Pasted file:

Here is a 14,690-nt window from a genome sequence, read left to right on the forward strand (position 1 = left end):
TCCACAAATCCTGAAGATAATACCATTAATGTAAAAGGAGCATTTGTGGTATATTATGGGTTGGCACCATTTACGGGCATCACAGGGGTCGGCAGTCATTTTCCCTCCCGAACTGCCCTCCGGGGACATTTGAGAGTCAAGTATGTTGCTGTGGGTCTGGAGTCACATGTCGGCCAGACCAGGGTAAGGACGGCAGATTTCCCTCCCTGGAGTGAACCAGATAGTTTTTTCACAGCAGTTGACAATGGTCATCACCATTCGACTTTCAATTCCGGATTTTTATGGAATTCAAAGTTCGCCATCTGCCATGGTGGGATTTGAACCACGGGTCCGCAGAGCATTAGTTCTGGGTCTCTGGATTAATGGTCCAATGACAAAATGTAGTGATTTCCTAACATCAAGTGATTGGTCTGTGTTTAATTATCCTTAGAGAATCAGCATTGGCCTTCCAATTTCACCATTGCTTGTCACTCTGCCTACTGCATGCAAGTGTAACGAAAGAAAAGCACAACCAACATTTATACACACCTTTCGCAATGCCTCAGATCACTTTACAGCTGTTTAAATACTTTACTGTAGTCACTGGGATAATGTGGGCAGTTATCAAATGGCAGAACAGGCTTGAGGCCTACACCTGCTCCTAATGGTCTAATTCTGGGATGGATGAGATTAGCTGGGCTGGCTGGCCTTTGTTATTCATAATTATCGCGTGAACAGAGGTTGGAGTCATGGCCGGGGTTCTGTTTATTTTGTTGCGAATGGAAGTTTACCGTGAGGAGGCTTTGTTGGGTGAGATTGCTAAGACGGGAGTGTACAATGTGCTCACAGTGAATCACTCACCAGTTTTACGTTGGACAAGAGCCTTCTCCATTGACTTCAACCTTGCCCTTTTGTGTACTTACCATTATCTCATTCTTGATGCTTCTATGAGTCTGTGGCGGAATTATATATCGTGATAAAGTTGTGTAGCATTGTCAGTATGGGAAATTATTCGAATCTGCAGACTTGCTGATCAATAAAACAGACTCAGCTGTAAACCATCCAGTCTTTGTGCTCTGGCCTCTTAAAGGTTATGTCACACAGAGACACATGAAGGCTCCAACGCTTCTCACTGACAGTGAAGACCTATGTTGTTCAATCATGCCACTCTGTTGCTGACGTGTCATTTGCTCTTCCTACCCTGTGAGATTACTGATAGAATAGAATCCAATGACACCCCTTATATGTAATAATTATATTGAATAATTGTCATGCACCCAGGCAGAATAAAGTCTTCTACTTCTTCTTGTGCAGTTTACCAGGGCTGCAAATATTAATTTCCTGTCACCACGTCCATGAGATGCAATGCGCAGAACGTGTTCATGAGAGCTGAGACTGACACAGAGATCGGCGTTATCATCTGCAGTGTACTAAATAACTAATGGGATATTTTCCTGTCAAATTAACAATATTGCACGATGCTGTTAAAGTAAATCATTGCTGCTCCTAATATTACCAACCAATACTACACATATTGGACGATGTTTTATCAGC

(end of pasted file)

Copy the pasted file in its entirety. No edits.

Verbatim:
Here is a 14,690-nt window from a genome sequence, read left to right on the forward strand (position 1 = left end):
TCCACAAATCCTGAAGATAATACCATTAATGTAAAAGGAGCATTTGTGGTATATTATGGGTTGGCACCATTTACGGGCATCACAGGGGTCGGCAGTCATTTTCCCTCCCGAACTGCCCTCCGGGGACATTTGAGAGTCAAGTATGTTGCTGTGGGTCTGGAGTCACATGTCGGCCAGACCAGGGTAAGGACGGCAGATTTCCCTCCCTGGAGTGAACCAGATAGTTTTTTCACAGCAGTTGACAATGGTCATCACCATTCGACTTTCAATTCCGGATTTTTATGGAATTCAAAGTTCGCCATCTGCCATGGTGGGATTTGAACCACGGGTCCGCAGAGCATTAGTTCTGGGTCTCTGGATTAATGGTCCAATGACAAAATGTAGTGATTTCCTAACATCAAGTGATTGGTCTGTGTTTAATTATCCTTAGAGAATCAGCATTGGCCTTCCAATTTCACCATTGCTTGTCACTCTGCCTACTGCATGCAAGTGTAACGAAAGAAAAGCACAACCAACATTTATACACACCTTTCGCAATGCCTCAGATCACTTTACAGCTGTTTAAATACTTTACTGTAGTCACTGGGATAATGTGGGCAGTTATCAAATGGCAGAACAGGCTTGAGGCCTACACCTGCTCCTAATGGTCTAATTCTGGGATGGATGAGATTAGCTGGGCTGGCTGGCCTTTGTTATTCATAATTATCGCGTGAACAGAGGTTGGAGTCATGGCCGGGGTTCTGTTTATTTTGTTGCGAATGGAAGTTTACCGTGAGGAGGCTTTGTTGGGTGAGATTGCTAAGACGGGAGTGTACAATGTGCTCACAGTGAATCACTCACCAGTTTTACGTTGGACAAGAGCCTTCTCCATTGACTTCAACCTTGCCCTTTTGTGTACTTACCATTATCTCATTCTTGATGCTTCTATGAGTCTGTGGCGGAATTATATATCGTGATAAAGTTGTGTAGCATTGTCAGTATGGGAAATTATTCGAATCTGCAGACTTGCTGATCAATAAAACAGACTCAGCTGTAAACCATCCAGTCTTTGTGCTCTGGCCTCTTAAAGGTTATGTCACACAGAGACACATGAAGGCTCCAACGCTTCTCACTGACAGTGAAGACCTATGTTGTTCAATCATGCCACTCTGTTGCTGACGTGTCATTTGCTCTTCCTACCCTGTGAGATTACTGATAGAATAGAATCCAATGACACCCCTTATATGTAATAATTATATTGAATAATTGTCATGCACCCAGGCAGAATAAAGTCTTCTACTTCTTCTTGTGCAGTTTACCAGGGCTGCAAATATTAATTTCCTGTCACCACGTCCATGAGATGCAATGCGCAGAACGTGTTCATGAGAGCTGAGACTGACACAGAGATCGGCGTTATCATCTGCAGTGTACTAAATAACTAATGGGATATTTTCCTGTCAAATTAACAATATTGCACGATGCTGTTAAAGTAAATCATTGCTGCTCCTAATATTACCAACCAATACTACACATATTGGACGATGTTTTATCAGC